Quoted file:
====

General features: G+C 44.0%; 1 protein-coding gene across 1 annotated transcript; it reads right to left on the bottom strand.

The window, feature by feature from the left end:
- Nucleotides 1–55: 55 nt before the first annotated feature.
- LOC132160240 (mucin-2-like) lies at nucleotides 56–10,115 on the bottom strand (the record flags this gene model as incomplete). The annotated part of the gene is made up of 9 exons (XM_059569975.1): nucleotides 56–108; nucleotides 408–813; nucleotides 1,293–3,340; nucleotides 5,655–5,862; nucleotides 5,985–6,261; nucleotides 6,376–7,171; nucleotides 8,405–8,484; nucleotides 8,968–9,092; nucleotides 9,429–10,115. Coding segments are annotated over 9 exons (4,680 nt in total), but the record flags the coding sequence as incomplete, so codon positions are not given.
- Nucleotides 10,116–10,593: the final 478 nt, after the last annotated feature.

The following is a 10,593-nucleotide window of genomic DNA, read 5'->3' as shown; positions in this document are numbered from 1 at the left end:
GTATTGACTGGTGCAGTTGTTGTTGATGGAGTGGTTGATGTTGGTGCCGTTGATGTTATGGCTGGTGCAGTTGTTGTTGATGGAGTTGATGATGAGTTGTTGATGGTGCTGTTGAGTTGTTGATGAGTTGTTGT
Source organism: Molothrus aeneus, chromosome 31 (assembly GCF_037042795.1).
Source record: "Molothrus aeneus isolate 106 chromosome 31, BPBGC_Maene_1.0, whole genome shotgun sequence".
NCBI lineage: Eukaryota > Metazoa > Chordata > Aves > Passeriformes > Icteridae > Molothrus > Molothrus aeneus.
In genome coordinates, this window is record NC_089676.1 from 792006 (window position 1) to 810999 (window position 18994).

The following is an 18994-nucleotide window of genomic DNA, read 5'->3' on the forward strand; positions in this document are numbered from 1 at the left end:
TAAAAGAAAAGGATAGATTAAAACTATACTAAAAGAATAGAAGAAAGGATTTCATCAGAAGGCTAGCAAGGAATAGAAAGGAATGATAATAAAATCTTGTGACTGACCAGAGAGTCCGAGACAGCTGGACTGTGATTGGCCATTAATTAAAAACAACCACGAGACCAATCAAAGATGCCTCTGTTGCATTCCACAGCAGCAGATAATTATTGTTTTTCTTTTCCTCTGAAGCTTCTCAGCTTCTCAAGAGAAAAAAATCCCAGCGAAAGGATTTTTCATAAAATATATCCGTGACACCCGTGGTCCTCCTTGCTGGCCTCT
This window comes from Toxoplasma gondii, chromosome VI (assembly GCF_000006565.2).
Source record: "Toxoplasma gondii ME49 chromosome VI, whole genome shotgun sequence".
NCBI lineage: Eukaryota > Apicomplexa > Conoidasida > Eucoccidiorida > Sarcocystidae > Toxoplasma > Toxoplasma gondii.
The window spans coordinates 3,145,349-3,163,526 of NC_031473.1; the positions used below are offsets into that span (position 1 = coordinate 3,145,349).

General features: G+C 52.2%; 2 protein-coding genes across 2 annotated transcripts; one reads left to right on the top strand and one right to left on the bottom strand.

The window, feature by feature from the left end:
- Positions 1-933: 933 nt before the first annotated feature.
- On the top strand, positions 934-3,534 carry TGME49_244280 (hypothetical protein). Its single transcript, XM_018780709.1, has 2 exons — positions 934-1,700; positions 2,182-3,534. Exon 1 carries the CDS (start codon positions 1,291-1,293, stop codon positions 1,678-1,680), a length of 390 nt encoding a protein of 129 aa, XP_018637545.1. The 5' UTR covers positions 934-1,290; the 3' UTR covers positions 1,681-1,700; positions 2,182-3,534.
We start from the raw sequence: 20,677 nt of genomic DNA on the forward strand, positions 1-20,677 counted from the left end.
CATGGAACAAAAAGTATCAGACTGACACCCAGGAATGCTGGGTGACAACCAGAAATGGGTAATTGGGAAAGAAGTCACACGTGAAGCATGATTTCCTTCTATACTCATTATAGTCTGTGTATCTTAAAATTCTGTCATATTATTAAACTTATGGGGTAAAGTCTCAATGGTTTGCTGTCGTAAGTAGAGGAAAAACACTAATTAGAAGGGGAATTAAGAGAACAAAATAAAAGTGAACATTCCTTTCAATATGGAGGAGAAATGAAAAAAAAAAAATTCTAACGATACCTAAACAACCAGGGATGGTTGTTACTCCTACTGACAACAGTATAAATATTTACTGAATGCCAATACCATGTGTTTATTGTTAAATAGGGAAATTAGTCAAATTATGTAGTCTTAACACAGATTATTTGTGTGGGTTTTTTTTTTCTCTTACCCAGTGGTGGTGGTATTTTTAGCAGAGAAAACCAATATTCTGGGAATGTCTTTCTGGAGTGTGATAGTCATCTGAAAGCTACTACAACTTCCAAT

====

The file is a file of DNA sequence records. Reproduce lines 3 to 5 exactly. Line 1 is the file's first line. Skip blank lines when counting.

- Nucleotides 1–55: 55 nt before the first annotated feature.
- LOC132160240 (mucin-2-like) lies at nucleotides 56–10,115 on the bottom strand (the record flags this gene model as incomplete). The annotated part of the gene is made up of 9 exons (XM_059569975.1): nucleotides 56–108; nucleotides 408–813; nucleotides 1,293–3,340; nucleotides 5,655–5,862; nucleotides 5,985–6,261; nucleotides 6,376–7,171; nucleotides 8,405–8,484; nucleotides 8,968–9,092; nucleotides 9,429–10,115. Coding segments are annotated over 9 exons (4,680 nt in total), but the record flags the coding sequence as incomplete, so codon positions are not given.
- Nucleotides 10,116–10,593: the final 478 nt, after the last annotated feature.